Is open sourcing the next frontier in space exploration?
by Dylan Taylor
|While some may believe that other technologies take center stage in the space sector, open sourcing can truly provide us with more innovation and resources that will best help us get to the next frontier.|
Innovations in scientific research and data analysis can propel us forward into the cosmos, putting that curiosity and collaboration to even greater use. Open sourcing in particular allows developers, entrepreneurs, and organizations to participate in and contribute to a worldwide community built on knowledge sharing and collaboration, which is essential to space exploration.
While some may believe that other technologies take center stage in the space sector, open sourcing can truly provide us with more innovation and resources that will best help us get to the next frontier in the sector—and the beginning of the open source revolution is already here.
Traditionally, businesses choose to secure the intellectual property of the software they developed to keep their source code a secret. But as anyone in the sector knows, that is rapidly changing with revolutionary open source projects, allowing anyone with skills or expertise, from an individual software developer to leaders of major organizations, to participate and contribute to a global community that shares knowledge and resources. In the past 20 years, the movement has developed into a fully-realized enterprise software sector that, by 2022, is expected to be worth $33 billion.
The popularity of open source is also evident in research, which is making increasing use of high-performance computing systems. Today, every top supercomputer across the globe uses some version of the open source operating system Linux.
Due to its growing power across the world, open source is expected to play a crucial role in the future of space expeditions. It’s already proven its importance. The software was used on HPE’s Spaceborne Computer that flew on the International Space Station. That computer was controlled by an open source operating system that was initially installed to test if an off-the-shelf computer system could be successfully operated for long periods in space, without major changes to account for the harsh space environment.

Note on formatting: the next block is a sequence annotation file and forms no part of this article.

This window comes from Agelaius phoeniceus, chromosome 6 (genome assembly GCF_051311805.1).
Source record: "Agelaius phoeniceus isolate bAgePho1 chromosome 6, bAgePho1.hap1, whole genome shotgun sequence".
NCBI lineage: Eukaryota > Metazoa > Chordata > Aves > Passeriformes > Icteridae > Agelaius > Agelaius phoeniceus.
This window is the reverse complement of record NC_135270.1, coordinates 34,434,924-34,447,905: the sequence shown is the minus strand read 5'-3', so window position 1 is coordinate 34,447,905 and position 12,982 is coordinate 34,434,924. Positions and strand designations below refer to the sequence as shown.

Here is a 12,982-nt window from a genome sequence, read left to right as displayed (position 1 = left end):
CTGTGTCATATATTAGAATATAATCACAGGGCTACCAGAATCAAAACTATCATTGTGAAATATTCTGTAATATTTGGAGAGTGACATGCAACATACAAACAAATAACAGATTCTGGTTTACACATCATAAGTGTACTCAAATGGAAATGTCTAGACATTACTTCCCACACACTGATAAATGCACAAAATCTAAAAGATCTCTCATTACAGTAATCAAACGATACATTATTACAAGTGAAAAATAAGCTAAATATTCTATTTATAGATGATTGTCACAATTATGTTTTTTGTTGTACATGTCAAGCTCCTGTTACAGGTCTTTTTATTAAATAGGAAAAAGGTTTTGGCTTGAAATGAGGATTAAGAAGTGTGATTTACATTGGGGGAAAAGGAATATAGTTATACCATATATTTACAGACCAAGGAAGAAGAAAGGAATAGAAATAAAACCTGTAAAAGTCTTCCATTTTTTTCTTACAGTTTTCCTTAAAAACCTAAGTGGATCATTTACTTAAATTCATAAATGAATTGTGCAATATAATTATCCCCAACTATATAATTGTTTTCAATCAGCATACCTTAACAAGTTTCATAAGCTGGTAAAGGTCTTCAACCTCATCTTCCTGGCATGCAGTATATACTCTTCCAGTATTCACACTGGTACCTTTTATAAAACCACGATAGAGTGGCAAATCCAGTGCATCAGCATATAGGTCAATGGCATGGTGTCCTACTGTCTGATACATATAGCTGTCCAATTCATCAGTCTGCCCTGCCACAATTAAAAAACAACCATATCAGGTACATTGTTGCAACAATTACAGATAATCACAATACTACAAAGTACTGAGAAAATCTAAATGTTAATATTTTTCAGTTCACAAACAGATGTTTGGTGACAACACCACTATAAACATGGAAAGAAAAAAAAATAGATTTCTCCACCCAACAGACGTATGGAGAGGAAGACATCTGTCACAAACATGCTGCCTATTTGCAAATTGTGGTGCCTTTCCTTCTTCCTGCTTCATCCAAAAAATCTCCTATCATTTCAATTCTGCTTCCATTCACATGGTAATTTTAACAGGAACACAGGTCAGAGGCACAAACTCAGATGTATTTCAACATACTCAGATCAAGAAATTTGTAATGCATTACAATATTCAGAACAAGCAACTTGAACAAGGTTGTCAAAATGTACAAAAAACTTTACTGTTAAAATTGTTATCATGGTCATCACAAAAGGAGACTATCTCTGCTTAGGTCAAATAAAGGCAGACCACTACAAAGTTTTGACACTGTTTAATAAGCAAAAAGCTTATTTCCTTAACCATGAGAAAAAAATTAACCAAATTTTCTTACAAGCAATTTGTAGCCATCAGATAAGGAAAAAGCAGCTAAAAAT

That computer wrapped up 615 days of operation on the ISS last June. The computer system is now undergoing an intense analysis by researchers, which will help inform how we can use off-the-shelf supercomputers on spacecraft in deep space missions, including to the moon and Mars.
Open source innovations aren’t limited to software only. Spacecraft hardware is also developed by open, collaborative teams with open source design guidelines. Open source hardware instruction set architectures (ISA), like the RISC-V processor, exist and are used by companies across the globe.
|Due to its growing power across the world, open source is expected to play a crucial role in the future of space expeditions.|
A DARPA project, for instance, seeks to lower the barriers to entry in working with hardware design. It aims to create a framework to enable a new era of innovation for the electronic and microelectronics sector. The initiative could have a huge impact and could reduce the research and development costs of a processor from from a billion dollars to as little as tens of thousands of dollars. It can also reduce the time that it takes to build a new piece of silicon hardware and prepare it for production, delivering it in weeks rather than years.
In our rapidly changing world, it’s evident that we need standardized tools for hardware design that are both applicable and accessible. This helps us break away from a traditional focus and stay open to innovations that this new initiative embraces.